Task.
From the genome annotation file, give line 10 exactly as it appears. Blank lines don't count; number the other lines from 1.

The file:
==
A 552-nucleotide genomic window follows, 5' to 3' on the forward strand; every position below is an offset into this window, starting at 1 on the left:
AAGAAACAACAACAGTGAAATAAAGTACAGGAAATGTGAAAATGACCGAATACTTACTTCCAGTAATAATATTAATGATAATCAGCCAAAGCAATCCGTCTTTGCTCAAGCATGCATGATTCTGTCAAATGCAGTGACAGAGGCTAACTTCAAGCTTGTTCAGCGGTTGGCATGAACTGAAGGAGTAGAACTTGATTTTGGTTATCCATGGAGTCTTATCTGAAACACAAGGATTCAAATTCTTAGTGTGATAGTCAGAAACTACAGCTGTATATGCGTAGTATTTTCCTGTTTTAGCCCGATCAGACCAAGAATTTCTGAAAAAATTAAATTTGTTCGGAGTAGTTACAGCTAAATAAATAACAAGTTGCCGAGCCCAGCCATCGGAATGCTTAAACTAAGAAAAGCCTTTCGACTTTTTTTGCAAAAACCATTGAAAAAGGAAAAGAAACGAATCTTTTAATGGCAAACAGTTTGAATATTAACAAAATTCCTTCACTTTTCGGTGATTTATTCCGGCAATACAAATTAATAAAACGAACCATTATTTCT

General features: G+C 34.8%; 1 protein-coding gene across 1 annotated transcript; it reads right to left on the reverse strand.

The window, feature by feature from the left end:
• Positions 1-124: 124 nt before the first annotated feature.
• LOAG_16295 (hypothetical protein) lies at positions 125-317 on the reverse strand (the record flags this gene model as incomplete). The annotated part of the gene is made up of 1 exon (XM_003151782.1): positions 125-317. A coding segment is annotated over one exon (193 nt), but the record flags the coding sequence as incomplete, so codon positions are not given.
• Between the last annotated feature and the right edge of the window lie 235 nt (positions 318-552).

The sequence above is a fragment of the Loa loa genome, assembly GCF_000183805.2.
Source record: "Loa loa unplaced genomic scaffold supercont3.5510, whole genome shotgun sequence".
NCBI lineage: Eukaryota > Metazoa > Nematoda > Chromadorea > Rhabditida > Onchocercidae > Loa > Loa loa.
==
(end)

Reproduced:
NCBI lineage: Eukaryota > Metazoa > Nematoda > Chromadorea > Rhabditida > Onchocercidae > Loa > Loa loa.